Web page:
When women have the audacity to age, especially women who are in the public eye, it becomes eminently clear that nothing we do is right. Nothing we do will please anyone, it seems, let alone everyone. Meg Ryan is proof of that very notion, because she dared to leave her home with her face attached and now she can’t stop getting bullied over it.

Meg Ryan is 61 years old. She was 35 when she starred in “You’ve Got Mail,” and 30 when she starred in “Sleepless in Seattle.” Apparently, she was supposed to stay frozen in time with her 30s face for eternity, if the internet is to be believed.

Last week, Ryan attended the premiere of “Still,” a new documentary about her friend Michael J. Fox and his battle with Parkinson’s disease. And because she hasn’t been photographed in public in awhile, everyone was quick to pile on with criticisms about how she’s choosing to age. More than one media outlet referred to her as “unrecognizable.”

Hmmm, it’s weird because I immediately clocked her as Meg Ryan without pause. And you simply have to love how outlets slap photos of her in her early 20s and 30s next to her 61-year-old face—how dare women age?!

Related: Madonna would like to remind you that she’s MADONNA, no matter what her face looks like

Has she had plastic surgery? Sure, probably. She’s faced accusations of “bad” plastic surgery for several years now. But let’s not forget that the bankability of women in the entertainment industry solely relies on them maintaining their youthful looks. Because if you’re over 35 in Hollywood, you’re pretty much automatically cast as someone’s grandma. So you’d better look younger than that, always, no matter what.

When it comes to aging, women can’t do anything right. If we age gracefully, we’re crony old hags. If we get work done, we’re “Frankenstein” (yes, someone really called Meg Ryan that).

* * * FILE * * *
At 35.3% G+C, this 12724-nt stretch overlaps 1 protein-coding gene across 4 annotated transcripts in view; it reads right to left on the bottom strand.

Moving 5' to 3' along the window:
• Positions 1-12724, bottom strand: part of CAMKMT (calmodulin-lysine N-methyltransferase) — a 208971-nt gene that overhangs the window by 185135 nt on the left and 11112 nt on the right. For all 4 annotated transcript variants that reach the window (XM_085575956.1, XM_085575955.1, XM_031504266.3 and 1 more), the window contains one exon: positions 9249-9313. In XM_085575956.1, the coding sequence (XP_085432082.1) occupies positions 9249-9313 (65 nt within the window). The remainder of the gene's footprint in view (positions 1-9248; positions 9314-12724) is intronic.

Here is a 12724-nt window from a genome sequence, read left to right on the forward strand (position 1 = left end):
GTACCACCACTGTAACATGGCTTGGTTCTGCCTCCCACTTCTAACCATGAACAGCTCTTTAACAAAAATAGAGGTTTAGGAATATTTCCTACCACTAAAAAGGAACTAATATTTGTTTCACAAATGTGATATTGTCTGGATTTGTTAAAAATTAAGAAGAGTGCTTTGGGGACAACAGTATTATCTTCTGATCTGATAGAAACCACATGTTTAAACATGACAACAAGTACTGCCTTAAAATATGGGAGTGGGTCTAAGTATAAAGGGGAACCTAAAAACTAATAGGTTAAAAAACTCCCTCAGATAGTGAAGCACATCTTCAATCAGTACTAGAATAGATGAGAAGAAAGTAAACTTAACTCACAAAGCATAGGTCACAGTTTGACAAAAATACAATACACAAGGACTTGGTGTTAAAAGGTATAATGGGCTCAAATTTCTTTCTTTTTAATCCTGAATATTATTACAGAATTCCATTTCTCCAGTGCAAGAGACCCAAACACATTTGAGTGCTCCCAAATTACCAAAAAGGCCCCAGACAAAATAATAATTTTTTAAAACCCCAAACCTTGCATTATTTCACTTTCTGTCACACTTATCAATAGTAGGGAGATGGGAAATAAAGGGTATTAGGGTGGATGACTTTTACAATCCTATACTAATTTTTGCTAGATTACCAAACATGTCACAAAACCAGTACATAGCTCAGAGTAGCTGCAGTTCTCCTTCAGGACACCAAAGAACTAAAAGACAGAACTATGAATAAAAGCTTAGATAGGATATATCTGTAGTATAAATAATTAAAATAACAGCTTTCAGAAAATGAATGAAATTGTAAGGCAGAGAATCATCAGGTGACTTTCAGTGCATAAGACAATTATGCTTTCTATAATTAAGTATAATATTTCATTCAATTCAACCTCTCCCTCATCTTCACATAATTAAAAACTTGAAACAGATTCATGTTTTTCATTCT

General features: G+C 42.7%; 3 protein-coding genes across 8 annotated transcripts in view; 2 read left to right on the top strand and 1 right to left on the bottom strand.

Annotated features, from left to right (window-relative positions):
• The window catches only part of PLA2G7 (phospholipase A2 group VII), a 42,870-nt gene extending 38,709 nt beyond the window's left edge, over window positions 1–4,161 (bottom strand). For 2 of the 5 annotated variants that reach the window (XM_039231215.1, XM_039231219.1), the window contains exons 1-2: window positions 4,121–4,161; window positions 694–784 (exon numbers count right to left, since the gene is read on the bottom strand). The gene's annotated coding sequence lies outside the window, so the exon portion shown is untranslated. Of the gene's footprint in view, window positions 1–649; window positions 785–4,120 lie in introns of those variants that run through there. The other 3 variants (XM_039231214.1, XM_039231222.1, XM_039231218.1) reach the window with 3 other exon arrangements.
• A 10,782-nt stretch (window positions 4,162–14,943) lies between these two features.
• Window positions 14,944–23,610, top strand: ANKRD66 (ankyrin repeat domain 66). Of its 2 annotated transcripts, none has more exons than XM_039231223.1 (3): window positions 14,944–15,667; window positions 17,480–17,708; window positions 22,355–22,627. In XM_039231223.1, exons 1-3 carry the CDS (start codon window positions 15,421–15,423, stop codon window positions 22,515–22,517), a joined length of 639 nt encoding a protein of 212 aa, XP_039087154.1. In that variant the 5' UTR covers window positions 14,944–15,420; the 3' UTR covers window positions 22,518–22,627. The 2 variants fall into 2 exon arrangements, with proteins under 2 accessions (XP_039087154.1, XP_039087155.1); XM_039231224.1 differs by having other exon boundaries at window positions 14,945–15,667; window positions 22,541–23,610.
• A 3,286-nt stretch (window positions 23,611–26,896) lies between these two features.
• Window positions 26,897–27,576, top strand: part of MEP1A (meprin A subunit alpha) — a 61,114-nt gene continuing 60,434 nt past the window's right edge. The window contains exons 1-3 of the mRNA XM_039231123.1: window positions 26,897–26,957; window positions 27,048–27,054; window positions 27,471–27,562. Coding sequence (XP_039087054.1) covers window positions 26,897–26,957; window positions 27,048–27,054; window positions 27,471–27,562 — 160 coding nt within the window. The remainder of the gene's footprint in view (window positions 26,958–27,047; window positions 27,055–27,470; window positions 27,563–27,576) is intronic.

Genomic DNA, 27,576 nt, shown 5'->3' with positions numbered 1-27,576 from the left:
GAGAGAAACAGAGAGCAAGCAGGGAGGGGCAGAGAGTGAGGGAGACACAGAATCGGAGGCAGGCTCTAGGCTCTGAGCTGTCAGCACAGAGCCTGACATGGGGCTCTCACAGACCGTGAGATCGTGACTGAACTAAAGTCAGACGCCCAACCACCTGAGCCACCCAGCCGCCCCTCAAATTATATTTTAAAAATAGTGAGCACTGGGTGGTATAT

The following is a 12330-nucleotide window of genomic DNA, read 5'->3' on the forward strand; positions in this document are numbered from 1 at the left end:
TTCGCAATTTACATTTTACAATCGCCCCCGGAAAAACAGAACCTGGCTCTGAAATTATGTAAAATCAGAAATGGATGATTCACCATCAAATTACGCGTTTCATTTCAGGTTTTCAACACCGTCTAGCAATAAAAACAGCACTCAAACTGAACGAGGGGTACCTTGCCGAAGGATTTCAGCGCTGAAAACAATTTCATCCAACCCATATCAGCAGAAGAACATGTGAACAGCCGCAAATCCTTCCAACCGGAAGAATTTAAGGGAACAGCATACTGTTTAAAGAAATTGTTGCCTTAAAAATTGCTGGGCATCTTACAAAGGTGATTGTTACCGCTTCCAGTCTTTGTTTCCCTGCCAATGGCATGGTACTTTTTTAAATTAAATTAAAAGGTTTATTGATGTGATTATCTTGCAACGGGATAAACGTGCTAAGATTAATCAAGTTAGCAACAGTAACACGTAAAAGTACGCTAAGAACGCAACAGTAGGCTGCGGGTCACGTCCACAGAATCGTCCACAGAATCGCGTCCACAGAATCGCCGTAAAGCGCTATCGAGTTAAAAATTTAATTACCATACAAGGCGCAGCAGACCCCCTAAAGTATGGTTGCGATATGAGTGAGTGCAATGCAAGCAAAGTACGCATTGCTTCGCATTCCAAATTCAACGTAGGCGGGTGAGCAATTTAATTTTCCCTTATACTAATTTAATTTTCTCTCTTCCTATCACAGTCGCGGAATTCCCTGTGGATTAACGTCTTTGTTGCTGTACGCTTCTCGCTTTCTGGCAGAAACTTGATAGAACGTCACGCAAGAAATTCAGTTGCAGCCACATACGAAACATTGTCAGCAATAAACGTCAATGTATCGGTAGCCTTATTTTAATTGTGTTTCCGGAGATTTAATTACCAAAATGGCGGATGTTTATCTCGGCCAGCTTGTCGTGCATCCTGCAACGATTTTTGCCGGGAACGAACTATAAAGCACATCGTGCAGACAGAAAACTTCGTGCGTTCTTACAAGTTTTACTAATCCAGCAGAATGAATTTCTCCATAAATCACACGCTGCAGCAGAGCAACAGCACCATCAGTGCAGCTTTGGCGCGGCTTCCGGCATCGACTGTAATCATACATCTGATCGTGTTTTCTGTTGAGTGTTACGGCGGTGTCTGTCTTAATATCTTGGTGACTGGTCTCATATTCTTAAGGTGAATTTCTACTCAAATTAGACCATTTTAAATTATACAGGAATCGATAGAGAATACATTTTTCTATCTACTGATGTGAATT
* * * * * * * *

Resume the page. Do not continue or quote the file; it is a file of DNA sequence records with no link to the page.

Related: The internet is roasting E! News for acting like Anne Hathaway, 39, is an old crone

It’s exhausting, isn’t it? Living in a society that detests the aging process and women is wholly untenable. We live in a country where everything from disease to environmental disasters to gun violence is ready to take us out, every single day, at any given time—when will we realize that aging is a gift? A privilege afforded only to those lucky enough to live it. My husband has spent the last year battling brain cancer, and my God did that open my eyes to how beautiful it is to be able to age in a world that not only won’t let you, but doesn’t want you to.

If people want to use the gift of aging to lean into it, wrinkles and grey hairs and all—that’s wonderful. If they want to push against ageist stigmas or ease insecurities with plastic surgery, who cares? We’re damned if we do and damned if we don’t.

Wake me up when society starts lambasting 90s rom-com heroes like Richard Gere, Kevin Costner, Tom Hanks, and even Meg Ryan’s ex, Dennis Quaid, for how they choose to age. If you want to be mad about plastic surgery, get mad at famous people who deny having it only to uphold unattainable and toxic beauty standards (remember: you’re not ugly—you’re just poor).

Bottom line: Leave Meg Ryan, our Kathleen Kelly pencil-bouquet queen, ALONE.